Not too long ago, I had the pleasure of sewing up a Butterfly Blouse + Skirt using new fabrics from Windham. For the past two decades Windham Fabrics has been concentrating on quilting cottons, but now they have branched out into apparel weight substrates including linen, lawn, jersey, and corduroy. I was fortunate to be able to try out a couple of cute new fabrics in cotton lawn and corduroy both of which will be available in stores starting August 2015.
I got to work with fabrics from two different collections. This first one is Tiger Lily which is designed by Heather Ross. She is known for her printed fabrics focusing on themes of childhood with a sweet illustrative style. Tiger Lily is much the same with frolics in the woods, flowers, cats, ballerinas, and butterflies. If you liked her previous fabric collections, Far Far Away and Briar Rose, then I’m sure you’ll enjoy Tiger Lily, too. Be sure to check out Tiger Lily which includes 23 fabrics available in cotton and five available in cotton lawn.
I sewed up a Butterfly blouse in a yellow cotton lawn with multi-colored butterflies. It works perfectly for the blouse both in pattern scale and the way it drapes so nicely. The Butterfly blouse will also mix well with other Oliver + S patterns. Here you’ll see I’ve paired it with a khaki Badminton Skort and I think they go really well together.
There was only one tiny modification that I made to the blouse and that was instead of the thread chain button loop I used thin elastic cord. This close up photo also gives you a better look at all of the cute little butterflies in the print.
The second collection I got to work with is Stella which is designed by Lotta Jansdotter. We all know and love Lotta Jansdotter for her Scandinavian aesthetic. Her Stella prints include stars, elephants, and butterflies in pastel shades of pink, purple, grey, celadon, and blue. Everything is simple, clean, and modern. The Stella collection includes 13 fabrics available in quilting cotton and four available in corduroy.
I sewed up a Butterfly skirt in a fine wale corduroy that comes in pewter with white stars. I think most of the Oliver + S skirts, pants, and jacket patterns would turn out well using this fine wale corduroy.
I like how with this fine wale corduroy the pleats stay so well defined without even having to iron them. Here the skirt is with a long sleeve white t-shirt. This one is ready-to-wear, but you could achieve a very similar look with the School Bus T-shirt.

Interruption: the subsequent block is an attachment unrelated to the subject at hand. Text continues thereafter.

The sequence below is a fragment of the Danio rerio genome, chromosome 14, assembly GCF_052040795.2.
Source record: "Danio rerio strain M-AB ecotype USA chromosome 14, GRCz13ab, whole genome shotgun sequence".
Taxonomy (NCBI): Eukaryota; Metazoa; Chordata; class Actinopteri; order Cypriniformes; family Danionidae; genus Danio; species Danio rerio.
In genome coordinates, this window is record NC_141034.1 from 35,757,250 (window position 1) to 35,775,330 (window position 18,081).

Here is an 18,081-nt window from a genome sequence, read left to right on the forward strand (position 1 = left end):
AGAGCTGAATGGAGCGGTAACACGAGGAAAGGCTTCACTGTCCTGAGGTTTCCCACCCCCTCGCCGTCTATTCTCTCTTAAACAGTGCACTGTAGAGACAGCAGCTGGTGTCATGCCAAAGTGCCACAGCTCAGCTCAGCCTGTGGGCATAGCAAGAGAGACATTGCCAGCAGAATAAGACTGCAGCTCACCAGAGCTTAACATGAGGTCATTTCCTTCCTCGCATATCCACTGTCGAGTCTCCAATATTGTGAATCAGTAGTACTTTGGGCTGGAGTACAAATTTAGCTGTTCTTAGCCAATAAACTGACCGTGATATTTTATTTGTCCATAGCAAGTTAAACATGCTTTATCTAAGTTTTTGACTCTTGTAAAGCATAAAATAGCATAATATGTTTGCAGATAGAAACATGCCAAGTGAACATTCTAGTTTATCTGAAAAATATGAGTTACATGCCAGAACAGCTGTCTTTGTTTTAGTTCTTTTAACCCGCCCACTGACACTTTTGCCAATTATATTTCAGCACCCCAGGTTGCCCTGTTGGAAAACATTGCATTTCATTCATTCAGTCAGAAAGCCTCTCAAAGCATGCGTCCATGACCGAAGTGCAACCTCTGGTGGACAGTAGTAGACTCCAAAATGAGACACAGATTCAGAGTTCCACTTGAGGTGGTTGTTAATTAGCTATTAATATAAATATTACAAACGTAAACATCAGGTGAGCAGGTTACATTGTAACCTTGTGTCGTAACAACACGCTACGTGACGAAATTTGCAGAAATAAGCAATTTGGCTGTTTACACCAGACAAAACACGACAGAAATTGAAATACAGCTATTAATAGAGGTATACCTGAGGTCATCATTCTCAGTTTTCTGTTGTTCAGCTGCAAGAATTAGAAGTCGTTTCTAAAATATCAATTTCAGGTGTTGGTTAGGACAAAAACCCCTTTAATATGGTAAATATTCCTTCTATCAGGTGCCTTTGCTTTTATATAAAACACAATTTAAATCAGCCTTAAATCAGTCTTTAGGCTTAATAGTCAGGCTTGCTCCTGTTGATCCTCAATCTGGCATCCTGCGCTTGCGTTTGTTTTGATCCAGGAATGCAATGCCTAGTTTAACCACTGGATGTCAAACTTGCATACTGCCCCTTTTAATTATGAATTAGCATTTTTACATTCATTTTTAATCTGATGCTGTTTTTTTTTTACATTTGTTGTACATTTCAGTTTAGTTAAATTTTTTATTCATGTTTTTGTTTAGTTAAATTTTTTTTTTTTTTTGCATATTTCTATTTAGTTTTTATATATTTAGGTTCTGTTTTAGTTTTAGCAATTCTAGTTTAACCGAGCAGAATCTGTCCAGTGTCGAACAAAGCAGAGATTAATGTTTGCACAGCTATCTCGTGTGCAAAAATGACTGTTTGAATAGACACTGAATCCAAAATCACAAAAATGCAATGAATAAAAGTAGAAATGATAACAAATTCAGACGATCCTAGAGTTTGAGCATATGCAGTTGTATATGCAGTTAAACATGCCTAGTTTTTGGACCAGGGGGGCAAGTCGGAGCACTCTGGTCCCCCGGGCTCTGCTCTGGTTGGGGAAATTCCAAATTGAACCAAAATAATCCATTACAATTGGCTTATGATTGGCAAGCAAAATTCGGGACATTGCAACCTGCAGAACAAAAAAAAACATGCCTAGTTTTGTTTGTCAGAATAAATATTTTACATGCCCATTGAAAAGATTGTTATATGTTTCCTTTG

There were several pattern testers who made items from the Butterfly pattern. From their creations you’ll discover that this pattern looks fantastic sewn up in many different sizes, from toddler through tween. Let’s go in order from smallest to largest, shall we?
Ashley and Emily from Frances Suzanne have been very busy sewing up a few Butterfly outfits. Here is their “toothbrush outfit” (named so since the blouse fabric looks like toothbrushes) featuring a 12-18M peach skirt paired with a 2T blouse where they lined the sleeves and added piping.
Next up is their St Patrick’s day outfit; a home decor floral fabric was used for the 2T skirt to go with the 4T green blouse.
And lastly, another one in pretty pastels.
Sarvi sewed these next three garments in size 5. She made the blouse from an embroidered silk scarf her aunt brought from India.
Her first Butterfly skirt was made in Kaufman chambray.
Her second Butterfly skirt was made in a different Kaufman chambray and is a more of a ‘miniskirt’ since it hits a few inches above the knee. Also, she added lace to the hem.
Johanna’s daughter is sporting a size 8 ensemble. The blouse is an Anna Maria Horner voile and the skirt is a chambray-like cross-weave linen.
Jeanne sewed a tween version with the blouse in Nani Iro double gauze and the skirt in sateen cotton from the Filagree collection by Art Gallery Fabrics.
Here are some more beautiful Butterfly examples that were sewn up during Kids Clothes Week last week.
Ana Sofia sewed this beautiful blouse in Liberty D’Anjo, tana lawn, in Size 7.
She also make a skirt in Robert Kaufman Chambray in Indigo, in Size 6. You can read more about this ensemble on her blog.
Isn’t it fascinating how the same pattern can look so different? Keep your eyes on the Flickr group where you’re sure to see many more darling outfits pop up in the weeks to come.